Emergency Room Serves as Memorial
The gleaming digital tracking board that dominates Shaare Zedek’s new emergency room, with its color-coded system for monitoring patients, has Dr. David Applebaum’s fingerprints all over it.
So do the more private individual rooms for patients, the improved nurse-to-patient ratio and an area for paramedics to rest and grab a cup of coffee between calls.
Applebaum was director of the Jerusalem hospital’s emergency room until a suicide bomber blew up the cafe where he was dispensing fatherly advice to his daughter on the eve of her wedding. His daughter, Nava, also was killed in the Sept. 9, 2003, attack at Café Hillel in Jerusalem.
In October, a new, cutting-edge emergency room opened at the hospital, which has been on the front lines of treating the injured from terrorist attacks in Jerusalem. Hospital staff traveled to top hospitals around the United States before designing the Weinstock Department of Emergency Medicine in a bid to give Jerusalem patients world-class care and attention.
Word of the new emergency room has spread quickly in the city, and there has been a 20 percent increase in the number of patients, according to hospital staff.
The new emergency room is three times the size of the previous one and houses its own shock and trauma unit. The memory of Applebaum hovers over the space, and his photo hangs at its entrance.
“It was his baby. I look at” his picture “and I can’t believe he’s gone,” said Emunah Hasin, a nurse and director of external affairs for the hospital.
Dr. Todd Zalut, acting director of the emergency department, still speaks in the present tense about Applebaum who for years was his friend and mentor. Like Applebaum, he made aliyah from the United States after completing his training in emergency medicine.
Zalut stands over one of the beds in the spacious trauma unit, showing off its features, which include a hydraulic arm with shelves full of equipment that can be brought closer to the patient as needed, heart monitors and a device to keep fluids warm.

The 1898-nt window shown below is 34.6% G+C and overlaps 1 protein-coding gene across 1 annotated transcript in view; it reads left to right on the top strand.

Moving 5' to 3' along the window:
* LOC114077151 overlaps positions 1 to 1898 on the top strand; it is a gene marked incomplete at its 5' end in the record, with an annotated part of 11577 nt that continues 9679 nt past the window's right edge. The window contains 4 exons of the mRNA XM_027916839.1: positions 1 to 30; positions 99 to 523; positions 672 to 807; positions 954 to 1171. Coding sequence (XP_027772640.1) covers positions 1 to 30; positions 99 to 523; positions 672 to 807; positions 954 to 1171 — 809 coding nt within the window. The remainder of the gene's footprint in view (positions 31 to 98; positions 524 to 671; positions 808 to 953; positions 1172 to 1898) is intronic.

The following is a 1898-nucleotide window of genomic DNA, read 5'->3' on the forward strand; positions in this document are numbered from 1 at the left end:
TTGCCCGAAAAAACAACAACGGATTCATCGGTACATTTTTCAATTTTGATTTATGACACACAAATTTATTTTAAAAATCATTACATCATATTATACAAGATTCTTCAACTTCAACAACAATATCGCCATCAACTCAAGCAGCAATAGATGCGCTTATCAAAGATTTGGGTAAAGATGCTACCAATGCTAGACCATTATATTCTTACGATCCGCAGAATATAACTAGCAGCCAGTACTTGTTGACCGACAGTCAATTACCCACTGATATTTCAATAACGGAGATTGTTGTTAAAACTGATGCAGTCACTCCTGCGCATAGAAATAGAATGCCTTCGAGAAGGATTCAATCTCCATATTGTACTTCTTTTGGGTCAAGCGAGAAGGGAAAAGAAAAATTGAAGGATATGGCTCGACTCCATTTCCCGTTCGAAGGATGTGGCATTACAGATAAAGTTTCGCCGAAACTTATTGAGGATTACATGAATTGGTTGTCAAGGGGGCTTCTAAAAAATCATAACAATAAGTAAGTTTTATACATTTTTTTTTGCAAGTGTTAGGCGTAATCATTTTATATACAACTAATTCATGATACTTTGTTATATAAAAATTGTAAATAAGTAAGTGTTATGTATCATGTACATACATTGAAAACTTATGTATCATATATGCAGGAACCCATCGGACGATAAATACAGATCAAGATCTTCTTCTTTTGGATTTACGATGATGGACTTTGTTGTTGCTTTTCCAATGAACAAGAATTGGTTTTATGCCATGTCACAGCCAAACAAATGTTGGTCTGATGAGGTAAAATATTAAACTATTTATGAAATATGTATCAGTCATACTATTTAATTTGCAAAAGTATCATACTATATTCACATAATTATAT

“It’s very user-friendly,” Zalut said.
The user-friendly ethos extends to the entire emergency room. The digital tracking system, for example, was developed by Applebaum and Zalut, along with the hospital’s computer expert. It tracks how long the patient has been in the emergency room, which doctor has seen the patient, the status of lab work and the age and reason the patient was admitted.
When there is a terror attack in Jerusalem, almost half of the injured are rushed to Shaare Zedek’s emergency room, because it’s the only hospital in the center of the city. The other main hospital in the city for terror victims is Hadassah Ein Kerem.
Zalut said an emergency room cannot be built specifically to accommodate the victims of terrorist attacks, but that the new emergency room will help streamline the hospital’s ability to respond to mass trauma, in general.
The cost of building Shaare Zedek’s new emergency facility was about $30 million. It is built in rings, with the most severe cases treated in the inner ring and less urgent cases in outer rings of rooms with their own nursing stations.
There also is an infection-control room and digital X-ray and ultrasound facilities on site, plus a huge storeroom filled with equipment in case of a chemical attack.
Surveying the equipment, expertise and thought put into the hospital’s emergency room, Hasin made a wish she knows is not likely to come true: “We don’t want to have to use it. We want to keep it all at the level of theory.”